• Unavailability of environment: Thorough testing, verification, and validation are only possible with the right environment. This leads to testing delays and affects the overall quality of the system. Proper planning and coordination are imperative to ensure the necessary environments are available for testing.

DWBI Testing Solutions and Best Practices

Though complex, the challenges of DWBI testing can be addressed with the right tools and processes. Here are a few such approaches that, when leveraged correctly, can improve testing efficiency, reduce retesting efforts, and enhance the overall quality of the data product:

  • Using schema-less database: MongoDB, a schema-less database, is fast and supports structured and non-structured data. It verifies non-structural source data through NoSQL statements and can validate source files based on extensions, names, and dates. Additionally, it can validate source data, including headers, footers, content, and format. These solutions can enhance testing coverage, avoid slow performance caused by high data volume, and ensure accurate and complete data processing, which is critical in DWBI.
  • Building an automation framework: An automation framework built using SQL and Python scripts named Pytest can validate files and data in one go. It includes data comparison scripts to verify data across multiple platforms like AWS Athena and Snowflake. It can also include automated Python scripts to read data-sharing rules from defined business packages on a website. Additionally, the Tosca Tricentis tool can automate the entire application and create sanity and regression suites, leading to smoother release deployment and decreased manual effort.
  • Leveraging a shift-left testing approach: This approach works wonders in managing active requirements and underestimating requirements. It involves using a lean methodology to focus on quick use cases rather than detailed test cases and scenarios. It also leverages tools like XMind to represent test plans and use issues like flow charts and poker cards. This facilitates effort estimation for each tester corresponding to each user story, incident, and assignment. This approach reduces the retesting time and effort and the need for rework on test scripts and results.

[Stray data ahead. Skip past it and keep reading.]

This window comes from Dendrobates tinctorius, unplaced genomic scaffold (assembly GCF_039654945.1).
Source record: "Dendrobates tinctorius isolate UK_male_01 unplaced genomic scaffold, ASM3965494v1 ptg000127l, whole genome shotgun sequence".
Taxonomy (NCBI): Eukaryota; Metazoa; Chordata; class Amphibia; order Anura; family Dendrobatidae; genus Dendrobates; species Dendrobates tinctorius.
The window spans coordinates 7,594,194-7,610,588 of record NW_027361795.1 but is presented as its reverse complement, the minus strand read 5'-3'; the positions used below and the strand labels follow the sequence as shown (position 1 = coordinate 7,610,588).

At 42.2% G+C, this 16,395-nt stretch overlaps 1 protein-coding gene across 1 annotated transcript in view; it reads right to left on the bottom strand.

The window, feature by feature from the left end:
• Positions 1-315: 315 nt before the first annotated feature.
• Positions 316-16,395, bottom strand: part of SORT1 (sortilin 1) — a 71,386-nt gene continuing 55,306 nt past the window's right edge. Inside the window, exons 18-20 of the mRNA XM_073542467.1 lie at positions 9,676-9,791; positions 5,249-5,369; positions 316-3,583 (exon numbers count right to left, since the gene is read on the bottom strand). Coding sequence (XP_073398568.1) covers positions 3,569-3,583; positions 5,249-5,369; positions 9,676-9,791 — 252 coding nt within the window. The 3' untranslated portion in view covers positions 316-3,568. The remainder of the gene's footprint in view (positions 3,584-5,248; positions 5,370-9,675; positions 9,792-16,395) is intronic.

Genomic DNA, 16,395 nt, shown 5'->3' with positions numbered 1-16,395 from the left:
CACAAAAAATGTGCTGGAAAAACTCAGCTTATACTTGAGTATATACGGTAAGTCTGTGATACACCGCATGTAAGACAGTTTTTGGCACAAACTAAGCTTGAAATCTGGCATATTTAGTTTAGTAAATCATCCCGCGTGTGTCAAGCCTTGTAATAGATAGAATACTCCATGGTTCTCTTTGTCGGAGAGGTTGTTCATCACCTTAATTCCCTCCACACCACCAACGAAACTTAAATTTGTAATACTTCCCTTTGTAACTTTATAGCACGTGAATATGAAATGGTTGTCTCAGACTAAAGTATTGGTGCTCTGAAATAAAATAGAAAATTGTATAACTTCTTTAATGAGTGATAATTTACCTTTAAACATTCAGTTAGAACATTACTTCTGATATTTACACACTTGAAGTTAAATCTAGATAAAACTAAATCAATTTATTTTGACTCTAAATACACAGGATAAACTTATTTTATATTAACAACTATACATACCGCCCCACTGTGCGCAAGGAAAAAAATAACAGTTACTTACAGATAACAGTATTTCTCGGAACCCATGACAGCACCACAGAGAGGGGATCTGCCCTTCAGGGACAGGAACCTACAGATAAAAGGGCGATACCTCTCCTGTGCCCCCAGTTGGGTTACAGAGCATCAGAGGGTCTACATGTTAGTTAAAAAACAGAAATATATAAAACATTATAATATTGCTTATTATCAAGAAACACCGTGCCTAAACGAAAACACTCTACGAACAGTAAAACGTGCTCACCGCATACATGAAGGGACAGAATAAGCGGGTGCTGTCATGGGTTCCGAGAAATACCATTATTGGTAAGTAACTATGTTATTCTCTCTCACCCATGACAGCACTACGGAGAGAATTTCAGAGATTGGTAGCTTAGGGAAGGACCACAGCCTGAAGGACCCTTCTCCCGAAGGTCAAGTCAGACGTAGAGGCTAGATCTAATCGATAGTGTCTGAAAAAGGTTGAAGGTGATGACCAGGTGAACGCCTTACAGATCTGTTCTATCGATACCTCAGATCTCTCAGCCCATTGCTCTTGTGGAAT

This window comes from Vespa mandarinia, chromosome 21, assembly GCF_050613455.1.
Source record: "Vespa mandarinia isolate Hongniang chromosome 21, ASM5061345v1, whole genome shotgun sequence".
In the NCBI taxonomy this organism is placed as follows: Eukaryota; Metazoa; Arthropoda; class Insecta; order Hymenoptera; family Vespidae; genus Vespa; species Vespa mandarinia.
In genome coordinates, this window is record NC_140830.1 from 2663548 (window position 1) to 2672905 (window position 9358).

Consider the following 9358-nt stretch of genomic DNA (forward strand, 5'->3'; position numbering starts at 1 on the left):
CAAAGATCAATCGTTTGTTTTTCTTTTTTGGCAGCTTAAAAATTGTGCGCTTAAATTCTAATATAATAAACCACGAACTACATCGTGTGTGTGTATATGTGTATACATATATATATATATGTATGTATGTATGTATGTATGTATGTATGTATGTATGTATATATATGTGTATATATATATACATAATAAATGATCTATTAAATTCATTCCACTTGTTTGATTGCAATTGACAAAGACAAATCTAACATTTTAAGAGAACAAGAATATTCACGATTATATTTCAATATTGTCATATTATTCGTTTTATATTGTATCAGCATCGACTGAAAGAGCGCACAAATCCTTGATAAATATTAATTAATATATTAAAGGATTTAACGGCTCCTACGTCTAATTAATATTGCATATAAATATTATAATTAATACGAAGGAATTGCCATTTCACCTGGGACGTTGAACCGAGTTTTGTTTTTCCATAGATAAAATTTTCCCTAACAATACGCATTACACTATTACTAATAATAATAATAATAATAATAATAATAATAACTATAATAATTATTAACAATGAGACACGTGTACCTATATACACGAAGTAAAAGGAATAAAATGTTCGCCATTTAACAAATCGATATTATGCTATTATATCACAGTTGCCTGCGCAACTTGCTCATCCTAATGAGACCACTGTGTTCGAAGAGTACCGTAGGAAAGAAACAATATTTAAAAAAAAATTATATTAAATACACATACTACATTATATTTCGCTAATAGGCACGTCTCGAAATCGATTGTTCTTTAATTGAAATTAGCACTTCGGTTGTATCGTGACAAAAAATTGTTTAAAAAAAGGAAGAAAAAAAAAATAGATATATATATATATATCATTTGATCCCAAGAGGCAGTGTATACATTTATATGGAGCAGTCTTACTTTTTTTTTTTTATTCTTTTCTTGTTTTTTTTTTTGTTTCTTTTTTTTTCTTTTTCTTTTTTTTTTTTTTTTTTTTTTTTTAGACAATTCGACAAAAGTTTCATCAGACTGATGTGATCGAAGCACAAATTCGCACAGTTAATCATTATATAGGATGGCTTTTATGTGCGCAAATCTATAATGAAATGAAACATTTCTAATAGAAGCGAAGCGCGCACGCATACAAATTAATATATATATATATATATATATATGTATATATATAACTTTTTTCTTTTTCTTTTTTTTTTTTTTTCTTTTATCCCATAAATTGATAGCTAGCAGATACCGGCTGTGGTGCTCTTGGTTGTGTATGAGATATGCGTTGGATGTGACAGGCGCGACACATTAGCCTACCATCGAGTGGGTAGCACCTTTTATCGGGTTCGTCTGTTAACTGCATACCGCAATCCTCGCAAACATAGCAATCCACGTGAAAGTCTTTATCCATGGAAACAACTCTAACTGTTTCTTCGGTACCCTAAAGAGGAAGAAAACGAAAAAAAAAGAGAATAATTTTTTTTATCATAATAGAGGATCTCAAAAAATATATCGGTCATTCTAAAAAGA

Cutting-down retesting efforts

This approach involves creating an auto test bed and test data generator to reduce testing efforts and optimize its benefits, improving overall testing quality.

Simulating a QA environment: The QA simulation environment is a separate testing platform that enables testing without interference from other systems. It verifies data accuracy, completeness, consistency, and security, ensuring the system functions as expected. This type of testing identifies defects early, leading to better data quality. Additionally, the environment tests system scalability, reliability, and compatibility with different data formats.

Image: DWBI testing overview

Upscale your DWBI testing with IGT Solutions

With years of experience, industry-leading solutions, and a team of skilled professionals, IGT Solutions has been a trusted partner for many in their DWBI testing journeys. Our QA and testing services for DWBI include test automation frameworks, data validation, performance testing, and end-to-end testing. Purpose-built to overcome the challenges of data extraction, transformation, and loading, our offerings ensure that you always have accurate and reliable data for making crucial business decisions.

Contact us today to learn more about how our DWBI testing solutions can ensure your data’s accuracy, completeness, and reliability.



Gagandeep Kaur is an Associate Test Manager for Analytics at IGT Solutions’ ETL Automation and Conversational Analytics Practice. She is an analytics testing expert with 12 years of experience across the travel and banking domains, and has worked on various latest technologies such as AWS, Azure, MongoDB, and Snowflake. With a strong background in business and data analytics, Gagandeep has comprehensively worked on elevating customer experience and has also contributed to several data warehouse processes.